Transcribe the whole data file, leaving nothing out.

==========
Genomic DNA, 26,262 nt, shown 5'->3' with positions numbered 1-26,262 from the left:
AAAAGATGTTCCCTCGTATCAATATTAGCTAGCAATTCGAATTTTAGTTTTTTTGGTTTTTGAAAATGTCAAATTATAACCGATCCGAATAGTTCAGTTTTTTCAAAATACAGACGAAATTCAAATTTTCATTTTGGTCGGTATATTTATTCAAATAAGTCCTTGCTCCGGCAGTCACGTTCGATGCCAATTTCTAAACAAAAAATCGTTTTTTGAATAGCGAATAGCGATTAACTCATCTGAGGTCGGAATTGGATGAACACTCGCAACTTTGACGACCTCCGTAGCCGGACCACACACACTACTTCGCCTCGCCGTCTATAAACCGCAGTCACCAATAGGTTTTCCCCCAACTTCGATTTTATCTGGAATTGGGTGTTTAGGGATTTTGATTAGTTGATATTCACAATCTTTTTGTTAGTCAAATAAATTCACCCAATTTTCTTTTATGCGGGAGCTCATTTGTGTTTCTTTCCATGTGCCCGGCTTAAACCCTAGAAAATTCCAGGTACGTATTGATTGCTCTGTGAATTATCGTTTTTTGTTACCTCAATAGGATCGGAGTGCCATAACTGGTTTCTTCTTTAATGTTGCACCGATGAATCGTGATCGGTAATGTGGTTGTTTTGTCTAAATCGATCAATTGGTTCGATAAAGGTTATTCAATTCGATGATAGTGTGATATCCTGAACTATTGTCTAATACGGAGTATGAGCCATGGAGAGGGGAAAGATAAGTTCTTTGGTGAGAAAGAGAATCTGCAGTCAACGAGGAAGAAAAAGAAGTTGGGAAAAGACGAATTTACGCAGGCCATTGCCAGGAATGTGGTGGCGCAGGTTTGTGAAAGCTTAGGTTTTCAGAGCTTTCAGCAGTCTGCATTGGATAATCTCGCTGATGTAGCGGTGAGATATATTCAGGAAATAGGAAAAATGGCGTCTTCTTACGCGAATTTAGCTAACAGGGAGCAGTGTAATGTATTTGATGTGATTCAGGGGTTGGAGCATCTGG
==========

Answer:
Genomic DNA, 26,262 nt, shown 5'->3' with positions numbered 1-26,262 from the left:
AAAAGATGTTCCCTCGTATCAATATTAGCTAGCAATTCGAATTTTAGTTTTTTTGGTTTTTGAAAATGTCAAATTATAACCGATCCGAATAGTTCAGTTTTTTCAAAATACAGACGAAATTCAAATTTTCATTTTGGTCGGTATATTTATTCAAATAAGTCCTTGCTCCGGCAGTCACGTTCGATGCCAATTTCTAAACAAAAAATCGTTTTTTGAATAGCGAATAGCGATTAACTCATCTGAGGTCGGAATTGGATGAACACTCGCAACTTTGACGACCTCCGTAGCCGGACCACACACACTACTTCGCCTCGCCGTCTATAAACCGCAGTCACCAATAGGTTTTCCCCCAACTTCGATTTTATCTGGAATTGGGTGTTTAGGGATTTTGATTAGTTGATATTCACAATCTTTTTGTTAGTCAAATAAATTCACCCAATTTTCTTTTATGCGGGAGCTCATTTGTGTTTCTTTCCATGTGCCCGGCTTAAACCCTAGAAAATTCCAGGTACGTATTGATTGCTCTGTGAATTATCGTTTTTTGTTACCTCAATAGGATCGGAGTGCCATAACTGGTTTCTTCTTTAATGTTGCACCGATGAATCGTGATCGGTAATGTGGTTGTTTTGTCTAAATCGATCAATTGGTTCGATAAAGGTTATTCAATTCGATGATAGTGTGATATCCTGAACTATTGTCTAATACGGAGTATGAGCCATGGAGAGGGGAAAGATAAGTTCTTTGGTGAGAAAGAGAATCTGCAGTCAACGAGGAAGAAAAAGAAGTTGGGAAAAGACGAATTTACGCAGGCCATTGCCAGGAATGTGGTGGCGCAGGTTTGTGAAAGCTTAGGTTTTCAGAGCTTTCAGCAGTCTGCATTGGATAATCTCGCTGATGTAGCGGTGAGATATATTCAGGAAATAGGAAAAATGGCGTCTTCTTACGCGAATTTAGCTAACAGGGAGCAGTGTAATGTATTTGATGTGATTCAGGGGTTGGAGCATCTGG